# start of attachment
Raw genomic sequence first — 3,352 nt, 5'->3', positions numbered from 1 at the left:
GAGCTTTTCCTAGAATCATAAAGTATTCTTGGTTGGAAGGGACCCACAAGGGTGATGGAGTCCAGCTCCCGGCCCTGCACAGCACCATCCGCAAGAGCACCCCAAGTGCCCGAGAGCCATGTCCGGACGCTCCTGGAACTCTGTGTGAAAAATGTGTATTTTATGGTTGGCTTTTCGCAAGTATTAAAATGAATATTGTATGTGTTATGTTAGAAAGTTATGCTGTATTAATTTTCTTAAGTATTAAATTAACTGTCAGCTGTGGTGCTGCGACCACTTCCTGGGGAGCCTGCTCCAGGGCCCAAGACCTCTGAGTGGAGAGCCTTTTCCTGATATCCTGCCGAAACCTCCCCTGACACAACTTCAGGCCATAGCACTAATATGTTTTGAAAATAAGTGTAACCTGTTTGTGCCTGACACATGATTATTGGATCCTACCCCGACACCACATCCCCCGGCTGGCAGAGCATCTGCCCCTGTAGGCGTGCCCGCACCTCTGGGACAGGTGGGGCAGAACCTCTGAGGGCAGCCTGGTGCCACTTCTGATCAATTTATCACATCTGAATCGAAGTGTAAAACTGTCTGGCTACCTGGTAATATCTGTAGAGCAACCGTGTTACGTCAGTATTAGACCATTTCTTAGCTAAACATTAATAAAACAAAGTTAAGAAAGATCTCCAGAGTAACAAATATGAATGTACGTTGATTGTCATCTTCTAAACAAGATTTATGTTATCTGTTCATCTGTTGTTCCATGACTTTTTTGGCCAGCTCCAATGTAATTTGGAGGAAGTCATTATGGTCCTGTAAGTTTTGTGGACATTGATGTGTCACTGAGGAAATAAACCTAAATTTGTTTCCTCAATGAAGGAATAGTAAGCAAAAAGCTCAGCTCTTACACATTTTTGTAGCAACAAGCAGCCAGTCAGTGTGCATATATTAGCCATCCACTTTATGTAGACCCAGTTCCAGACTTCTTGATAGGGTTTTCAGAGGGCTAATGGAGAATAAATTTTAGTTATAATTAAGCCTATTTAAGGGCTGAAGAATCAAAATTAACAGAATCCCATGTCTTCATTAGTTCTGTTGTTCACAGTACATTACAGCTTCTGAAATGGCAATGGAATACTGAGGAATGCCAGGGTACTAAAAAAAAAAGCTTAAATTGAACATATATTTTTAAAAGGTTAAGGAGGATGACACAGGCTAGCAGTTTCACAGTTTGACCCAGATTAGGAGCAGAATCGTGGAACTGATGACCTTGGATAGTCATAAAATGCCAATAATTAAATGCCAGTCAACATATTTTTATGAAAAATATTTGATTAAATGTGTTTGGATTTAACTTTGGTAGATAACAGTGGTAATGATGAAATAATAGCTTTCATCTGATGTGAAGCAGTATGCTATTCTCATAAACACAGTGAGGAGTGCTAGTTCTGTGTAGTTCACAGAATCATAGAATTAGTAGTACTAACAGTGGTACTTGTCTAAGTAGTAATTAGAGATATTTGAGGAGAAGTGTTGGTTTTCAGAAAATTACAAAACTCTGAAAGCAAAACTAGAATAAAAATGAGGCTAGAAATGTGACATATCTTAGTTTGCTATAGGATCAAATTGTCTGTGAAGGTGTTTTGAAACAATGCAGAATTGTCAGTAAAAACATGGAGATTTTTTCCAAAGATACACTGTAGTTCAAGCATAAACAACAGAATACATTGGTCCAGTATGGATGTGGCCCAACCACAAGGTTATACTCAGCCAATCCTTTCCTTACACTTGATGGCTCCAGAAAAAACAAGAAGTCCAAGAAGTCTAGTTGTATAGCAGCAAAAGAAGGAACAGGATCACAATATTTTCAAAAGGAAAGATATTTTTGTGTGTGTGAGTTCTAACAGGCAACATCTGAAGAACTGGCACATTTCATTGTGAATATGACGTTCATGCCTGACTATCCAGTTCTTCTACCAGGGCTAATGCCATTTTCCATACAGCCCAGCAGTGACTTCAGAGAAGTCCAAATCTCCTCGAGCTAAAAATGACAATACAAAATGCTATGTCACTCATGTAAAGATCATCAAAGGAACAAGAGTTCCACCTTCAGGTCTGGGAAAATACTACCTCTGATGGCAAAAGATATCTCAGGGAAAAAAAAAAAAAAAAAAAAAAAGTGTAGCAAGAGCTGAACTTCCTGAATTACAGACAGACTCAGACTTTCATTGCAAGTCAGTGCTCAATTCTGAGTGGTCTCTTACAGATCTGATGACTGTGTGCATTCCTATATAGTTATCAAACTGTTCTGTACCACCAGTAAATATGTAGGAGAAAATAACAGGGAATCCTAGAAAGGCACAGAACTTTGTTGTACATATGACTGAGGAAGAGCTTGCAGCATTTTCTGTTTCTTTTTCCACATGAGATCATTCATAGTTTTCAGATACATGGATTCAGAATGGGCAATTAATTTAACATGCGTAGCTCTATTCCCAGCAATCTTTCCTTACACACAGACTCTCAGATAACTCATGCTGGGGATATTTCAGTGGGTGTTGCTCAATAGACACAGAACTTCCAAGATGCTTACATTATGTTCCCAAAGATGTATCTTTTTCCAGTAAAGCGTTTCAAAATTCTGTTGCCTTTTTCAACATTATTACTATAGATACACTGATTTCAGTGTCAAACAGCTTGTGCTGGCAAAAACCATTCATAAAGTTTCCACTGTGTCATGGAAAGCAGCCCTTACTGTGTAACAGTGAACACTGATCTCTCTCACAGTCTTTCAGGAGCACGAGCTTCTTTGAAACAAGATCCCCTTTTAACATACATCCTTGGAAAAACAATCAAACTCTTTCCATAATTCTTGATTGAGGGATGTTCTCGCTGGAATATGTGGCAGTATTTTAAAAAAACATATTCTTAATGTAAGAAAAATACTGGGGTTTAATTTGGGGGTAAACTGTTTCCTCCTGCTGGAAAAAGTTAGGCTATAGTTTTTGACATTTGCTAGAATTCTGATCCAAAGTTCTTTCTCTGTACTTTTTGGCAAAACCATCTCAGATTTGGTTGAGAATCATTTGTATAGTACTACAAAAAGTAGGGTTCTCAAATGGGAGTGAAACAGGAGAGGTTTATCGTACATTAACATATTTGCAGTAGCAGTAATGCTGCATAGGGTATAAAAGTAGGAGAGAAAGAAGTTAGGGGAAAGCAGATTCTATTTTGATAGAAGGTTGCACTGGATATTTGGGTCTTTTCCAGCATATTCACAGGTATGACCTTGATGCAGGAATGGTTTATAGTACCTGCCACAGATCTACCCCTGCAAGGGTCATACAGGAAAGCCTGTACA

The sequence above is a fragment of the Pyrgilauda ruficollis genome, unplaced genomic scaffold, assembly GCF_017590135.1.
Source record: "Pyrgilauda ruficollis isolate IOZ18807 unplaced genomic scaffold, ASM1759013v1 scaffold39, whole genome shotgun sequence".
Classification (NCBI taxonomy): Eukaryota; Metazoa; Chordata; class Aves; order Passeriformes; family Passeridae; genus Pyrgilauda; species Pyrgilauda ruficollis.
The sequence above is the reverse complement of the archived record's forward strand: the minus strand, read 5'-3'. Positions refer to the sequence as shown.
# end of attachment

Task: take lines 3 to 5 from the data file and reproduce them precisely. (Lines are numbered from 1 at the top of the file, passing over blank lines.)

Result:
The sequence above is a fragment of the Pyrgilauda ruficollis genome, unplaced genomic scaffold, assembly GCF_017590135.1.
Source record: "Pyrgilauda ruficollis isolate IOZ18807 unplaced genomic scaffold, ASM1759013v1 scaffold39, whole genome shotgun sequence".
Classification (NCBI taxonomy): Eukaryota; Metazoa; Chordata; class Aves; order Passeriformes; family Passeridae; genus Pyrgilauda; species Pyrgilauda ruficollis.